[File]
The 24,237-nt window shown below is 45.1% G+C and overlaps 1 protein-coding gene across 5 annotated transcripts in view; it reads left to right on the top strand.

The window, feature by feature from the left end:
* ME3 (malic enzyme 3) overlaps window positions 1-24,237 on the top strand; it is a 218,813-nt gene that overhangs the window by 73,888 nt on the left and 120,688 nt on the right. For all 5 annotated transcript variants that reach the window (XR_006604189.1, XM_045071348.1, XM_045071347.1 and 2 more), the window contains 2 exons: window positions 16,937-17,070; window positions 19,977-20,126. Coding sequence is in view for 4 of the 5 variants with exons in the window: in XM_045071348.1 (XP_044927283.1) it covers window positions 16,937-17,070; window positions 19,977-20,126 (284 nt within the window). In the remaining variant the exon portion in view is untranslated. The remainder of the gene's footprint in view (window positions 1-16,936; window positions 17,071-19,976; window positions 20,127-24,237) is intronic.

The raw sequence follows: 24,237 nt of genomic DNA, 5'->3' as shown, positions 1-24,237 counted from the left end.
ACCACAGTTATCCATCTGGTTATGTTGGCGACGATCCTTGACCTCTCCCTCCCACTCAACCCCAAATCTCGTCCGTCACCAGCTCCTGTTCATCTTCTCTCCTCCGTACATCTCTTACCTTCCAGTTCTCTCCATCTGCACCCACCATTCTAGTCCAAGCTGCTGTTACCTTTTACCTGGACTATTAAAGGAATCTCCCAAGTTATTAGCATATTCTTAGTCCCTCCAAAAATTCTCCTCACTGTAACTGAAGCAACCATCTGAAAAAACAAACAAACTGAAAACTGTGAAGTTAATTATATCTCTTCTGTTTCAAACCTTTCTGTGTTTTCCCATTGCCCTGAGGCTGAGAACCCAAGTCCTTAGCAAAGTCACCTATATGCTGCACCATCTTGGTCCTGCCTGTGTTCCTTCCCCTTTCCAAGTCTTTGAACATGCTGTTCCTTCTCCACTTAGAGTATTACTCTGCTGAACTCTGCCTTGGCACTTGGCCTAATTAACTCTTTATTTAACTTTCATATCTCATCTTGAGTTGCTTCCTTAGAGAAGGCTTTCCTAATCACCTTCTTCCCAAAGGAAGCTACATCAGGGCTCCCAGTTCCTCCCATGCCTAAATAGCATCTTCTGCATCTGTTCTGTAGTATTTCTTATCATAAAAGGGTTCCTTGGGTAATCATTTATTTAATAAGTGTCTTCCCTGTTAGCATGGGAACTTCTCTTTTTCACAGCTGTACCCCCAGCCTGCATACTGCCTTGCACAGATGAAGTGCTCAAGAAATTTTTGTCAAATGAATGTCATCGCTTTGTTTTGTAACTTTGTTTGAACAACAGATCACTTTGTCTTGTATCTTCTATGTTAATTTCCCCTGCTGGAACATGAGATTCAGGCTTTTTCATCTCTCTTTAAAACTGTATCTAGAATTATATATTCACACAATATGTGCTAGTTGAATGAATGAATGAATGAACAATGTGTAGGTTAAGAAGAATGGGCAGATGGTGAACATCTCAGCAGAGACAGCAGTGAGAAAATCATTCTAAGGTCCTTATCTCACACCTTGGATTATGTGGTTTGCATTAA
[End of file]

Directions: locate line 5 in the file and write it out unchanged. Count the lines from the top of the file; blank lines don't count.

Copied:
ACCACAGTTATCCATCTGGTTATGTTGGCGACGATCCTTGACCTCTCCCTCCCACTCAACCCCAAATCTCGTCCGTCACCAGCTCCTGTTCATCTTCTCTCCTCCGTACATCTCTTACCTTCCAGTTCTCTCCATCTGCACCCACCATTCTAGTCCAAGCTGCTGTTACCTTTTACCTGGACTATTAAAGGAATCTCCCAAGTTATTAGCATATTCTTAGTCCCTCCAAAAATTCTCCTCACTGTAACTGAAGCAACCATCTGAAAAAACAAACAAACTGAAAACTGTGAAGTTAATTATATCTCTTCTGTTTCAAACCTTTCTGTGTTTTCCCATTGCCCTGAGGCTGAGAACCCAAGTCCTTAGCAAAGTCACCTATATGCTGCACCATCTTGGTCCTGCCTGTGTTCCTTCCCCTTTCCAAGTCTTTGAACATGCTGTTCCTTCTCCACTTAGAGTATTACTCTGCTGAACTCTGCCTTGGCACTTGGCCTAATTAACTCTTTATTTAACTTTCATATCTCATCTTGAGTTGCTTCCTTAGAGAAGGCTTTCCTAATCACCTTCTTCCCAAAGGAAGCTACATCAGGGCTCCCAGTTCCTCCCATGCCTAAATAGCATCTTCTGCATCTGTTCTGTAGTATTTCTTATCATAAAAGGGTTCCTTGGGTAATCATTTATTTAATAAGTGTCTTCCCTGTTAGCATGGGAACTTCTCTTTTTCACAGCTGTACCCCCAGCCTGCATACTGCCTTGCACAGATGAAGTGCTCAAGAAATTTTTGTCAAATGAATGTCATCGCTTTGTTTTGTAACTTTGTTTGAACAACAGATCACTTTGTCTTGTATCTTCTATGTTAATTTCCCCTGCTGGAACATGAGATTCAGGCTTTTTCATCTCTCTTTAAAACTGTATCTAGAATTATATATTCACACAATATGTGCTAGTTGAATGAATGAATGAATGAACAATGTGTAGGTTAAGAAGAATGGGCAGATGGTGAACATCTCAGCAGAGACAGCAGTGAGAAAATCATTCTAAGGTCCTTATCTCACACCTTGGATTATGTGGTTTGCATTAA